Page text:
Ban on cow slaughter issue hurting India's leather industry

The election of Indian Prime Minister Narendra Modi of the Hindu nationalist Bharatiya Janata Party (BJP) three years ago has encouraged right-wing Hindu groups to push harder for protection of the cow, an animal they consider sacred. Authorities in India's most populous state, Uttar Pradesh, started closing down unlicensed abattoirs in March, immediately hitting production and sales in the Muslim-dominated meat industry. Last month Modi's government also banned trading cattle for slaughter, including not just cows, whose killing was already outlawed in most states, but also buffalo, an animal used for meat and leather. Frequent attacks by right-wing Hindus against workers they accuse of harming cattle have further banged the industry. Much of India's meat and leather trade takes place in the informal economy, but cattle markets are reporting a big slowdown in trade and tanneries a shortage of hides.  
Millions work in the meat and leather industries, which are worth more than $16 billion in annual sales. Muslims were no longer safe to trade buffalo, buy cow leather for shoes or to do work that their community has done for centuries for fear of being attacked by Hindu watch committee. Like meat, India's leather industry has expanded rapidly in the last decade, providing relatively well-paid factory work and cash for families stitching informally in their homes. Agra, in Uttar Pradesh, turns out a million pairs of shoes a day for domestic buyers and European labels such as Inditex-owned Zara and Clarks. An estimated 40 percent of the population of the northern Indian city, famed as the home of the Taj Mahal, depends on the industry. India is one of the world's top five producers of leather, with skins coming from cows that die of natural causes or from the legal slaughter of buffalo. Modi's government is targeting leather revenues of $27 billion more than double today's level by 2020 as part of a job creation push.
In May, the government decreed that animal markets could only trade cow and buffalo for agricultural purposes such as ploughing and dairy production. India's environment minister said this week the government could amend the rule after a court temporarily stayed the order and there was widespread anger in regions where meat and leather are important to the local culture and economy. India BJP government takes tougher line on cattle slaughter. Muslim minority fears for livelihoods in shoemaking centre. $16 billion-plus meat and leather supply chain affected. An estimated 40 percent of the population of the northern Indian city, famed as the home of the Taj Mahal, depends on the industry. Clarks said in a statement that it does not use leather from Indian-origin cows and that the small amount of buffalo leather it sources from India had not been impacted. Industry officials said the shock of the ban, coming on the heels of the crackdown on abattoirs and attacks against cattle workers, meant business would not easily recover. Companies say the government's leather target would be impossible to meet unless the restrictions are reversed."There is a lot of panic in the industry after the latest order, which has come as the biggest blow," Puran Dawar, chairman of Agra-based exporter Dawar Footwear Industries, said as hundreds of workers moulded shoes on the factory floor, referring to the ban on cattle traded for slaughter."There are grave concerns about the supply of leather, exports of shoes and overall employment."In Uttar Pradesh, Chief Minister Yogi Adityanath, a controversial Hindu priest, had made closing unlicensed slaughter houses a priority after Modi appointed him in March. About 30 percent of hides, mostly from buffaloes, that supply tanneries in the state are from unlicensed abattoirs. Business was down 40 percent in the last three months. The recent scarcity of hides had hurt Hindus as much as Muslims.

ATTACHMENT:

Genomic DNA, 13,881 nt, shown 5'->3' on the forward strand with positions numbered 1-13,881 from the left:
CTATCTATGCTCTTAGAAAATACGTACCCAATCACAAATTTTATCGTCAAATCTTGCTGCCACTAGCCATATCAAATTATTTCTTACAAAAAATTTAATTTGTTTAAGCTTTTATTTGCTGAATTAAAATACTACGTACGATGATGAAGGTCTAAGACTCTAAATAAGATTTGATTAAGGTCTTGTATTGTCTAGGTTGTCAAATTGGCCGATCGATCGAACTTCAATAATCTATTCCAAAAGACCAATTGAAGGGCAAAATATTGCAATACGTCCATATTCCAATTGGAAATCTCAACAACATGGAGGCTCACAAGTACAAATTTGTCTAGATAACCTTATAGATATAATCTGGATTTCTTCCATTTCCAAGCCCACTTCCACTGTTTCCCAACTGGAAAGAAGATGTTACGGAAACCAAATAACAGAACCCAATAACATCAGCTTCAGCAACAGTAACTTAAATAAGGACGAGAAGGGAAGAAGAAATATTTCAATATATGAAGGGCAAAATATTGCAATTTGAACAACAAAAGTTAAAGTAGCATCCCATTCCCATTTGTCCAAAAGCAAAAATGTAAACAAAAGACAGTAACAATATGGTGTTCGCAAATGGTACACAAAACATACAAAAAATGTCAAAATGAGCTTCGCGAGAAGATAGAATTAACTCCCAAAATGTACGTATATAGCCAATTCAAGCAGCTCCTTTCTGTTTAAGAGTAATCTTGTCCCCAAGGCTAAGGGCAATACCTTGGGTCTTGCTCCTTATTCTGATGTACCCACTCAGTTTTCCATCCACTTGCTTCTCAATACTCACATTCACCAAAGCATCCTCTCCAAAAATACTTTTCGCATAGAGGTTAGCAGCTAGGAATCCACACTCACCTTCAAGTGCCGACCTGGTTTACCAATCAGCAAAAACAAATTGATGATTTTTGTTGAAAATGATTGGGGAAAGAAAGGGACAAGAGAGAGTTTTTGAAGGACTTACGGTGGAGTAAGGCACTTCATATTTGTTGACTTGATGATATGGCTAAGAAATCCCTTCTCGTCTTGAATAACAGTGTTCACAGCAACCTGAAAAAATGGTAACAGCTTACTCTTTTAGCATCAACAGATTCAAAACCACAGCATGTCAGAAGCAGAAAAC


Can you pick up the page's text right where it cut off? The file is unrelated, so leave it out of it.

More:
Modi's election in 2014 and resurgence in right-wing Hindu activism have increased concerns among Muslims that their livelihoods are under attack. As a minority making up 14 percent of India's 1.3 billion people, they are generally poorer and less literate than majority Hindus. In the industrial city of Kanpur, 250 km (155 miles) east of Agra, tanneries processing buffalo skins are reporting job losses as the availability of hides dries up. Nayyar Jamal, general secretary of Kanpur's Small Tanners' Association, reckons as many as 400,000 employees in Kanpur's leather and related industries are temporarily jobless, including some laid off because of environmental curbs on tannery pollution. Supplies of local hides have dropped by 20 to 30 percent. The butchers' organization, estimates that 3.5 million employees in Uttar Pradesh alone have been directly hit. Tannery owner Mohammad Ikram said he was only able to procure 4,000 hides a month - down from 25,000 - because even truckers transporting legally obtained cow or buffalo hides fear attacks from vigilantes. He has a month's inventory left, and when that runs out he will have to start shedding staff. A wage laborer stuffing synthetic shoes into plastic bags in Muqeem's cellar in Agra lost his last job after his employer could no longer afford leather.